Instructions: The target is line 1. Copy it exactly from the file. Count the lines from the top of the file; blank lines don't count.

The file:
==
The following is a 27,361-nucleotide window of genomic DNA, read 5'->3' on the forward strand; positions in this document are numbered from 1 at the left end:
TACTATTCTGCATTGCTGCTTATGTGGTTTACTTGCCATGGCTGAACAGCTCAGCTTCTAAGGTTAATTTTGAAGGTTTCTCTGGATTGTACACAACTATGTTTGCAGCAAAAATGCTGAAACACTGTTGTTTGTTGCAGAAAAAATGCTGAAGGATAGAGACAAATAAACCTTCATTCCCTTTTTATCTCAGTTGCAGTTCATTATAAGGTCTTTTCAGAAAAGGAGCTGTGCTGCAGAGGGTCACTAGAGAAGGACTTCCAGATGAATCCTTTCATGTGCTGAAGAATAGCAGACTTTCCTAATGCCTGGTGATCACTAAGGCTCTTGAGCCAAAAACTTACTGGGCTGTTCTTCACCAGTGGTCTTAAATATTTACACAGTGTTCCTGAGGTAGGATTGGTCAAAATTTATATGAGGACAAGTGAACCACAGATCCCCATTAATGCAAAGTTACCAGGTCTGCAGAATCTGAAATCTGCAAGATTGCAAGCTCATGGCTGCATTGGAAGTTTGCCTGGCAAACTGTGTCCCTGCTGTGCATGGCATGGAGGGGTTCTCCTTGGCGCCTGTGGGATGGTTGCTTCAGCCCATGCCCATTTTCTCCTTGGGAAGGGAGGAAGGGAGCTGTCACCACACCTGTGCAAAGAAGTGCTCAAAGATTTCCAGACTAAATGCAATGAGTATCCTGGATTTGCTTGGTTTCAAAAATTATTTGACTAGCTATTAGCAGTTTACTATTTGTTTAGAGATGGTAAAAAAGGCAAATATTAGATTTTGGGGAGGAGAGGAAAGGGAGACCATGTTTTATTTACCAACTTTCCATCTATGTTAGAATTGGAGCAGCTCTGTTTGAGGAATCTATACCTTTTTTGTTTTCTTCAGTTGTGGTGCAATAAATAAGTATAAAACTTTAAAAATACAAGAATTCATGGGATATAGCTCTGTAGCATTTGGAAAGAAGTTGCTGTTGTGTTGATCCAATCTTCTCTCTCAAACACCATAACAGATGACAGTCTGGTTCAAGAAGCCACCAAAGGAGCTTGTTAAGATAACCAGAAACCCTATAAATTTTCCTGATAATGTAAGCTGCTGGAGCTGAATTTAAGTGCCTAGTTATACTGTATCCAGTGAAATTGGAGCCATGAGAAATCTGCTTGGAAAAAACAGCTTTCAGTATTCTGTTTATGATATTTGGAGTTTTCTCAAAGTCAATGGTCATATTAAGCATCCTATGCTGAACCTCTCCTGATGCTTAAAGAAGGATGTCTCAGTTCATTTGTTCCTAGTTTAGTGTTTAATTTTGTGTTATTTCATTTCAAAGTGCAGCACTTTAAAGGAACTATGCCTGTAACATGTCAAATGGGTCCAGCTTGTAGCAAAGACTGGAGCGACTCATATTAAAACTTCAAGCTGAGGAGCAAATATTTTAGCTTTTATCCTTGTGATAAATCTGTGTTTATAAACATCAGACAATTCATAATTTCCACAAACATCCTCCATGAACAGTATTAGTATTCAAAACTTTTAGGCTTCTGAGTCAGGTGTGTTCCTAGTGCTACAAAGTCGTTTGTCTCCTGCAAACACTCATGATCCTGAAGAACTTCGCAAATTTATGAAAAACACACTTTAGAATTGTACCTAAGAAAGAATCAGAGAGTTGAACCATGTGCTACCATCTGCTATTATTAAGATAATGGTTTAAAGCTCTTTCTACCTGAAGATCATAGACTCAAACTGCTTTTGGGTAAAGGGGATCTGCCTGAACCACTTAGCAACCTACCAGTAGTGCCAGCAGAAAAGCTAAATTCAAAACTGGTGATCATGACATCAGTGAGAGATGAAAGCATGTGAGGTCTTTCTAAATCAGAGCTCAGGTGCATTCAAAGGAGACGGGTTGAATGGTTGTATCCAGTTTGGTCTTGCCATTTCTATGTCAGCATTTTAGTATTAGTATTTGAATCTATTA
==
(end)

The following is a 27,361-nucleotide window of genomic DNA, read 5'->3' on the forward strand; positions in this document are numbered from 1 at the left end: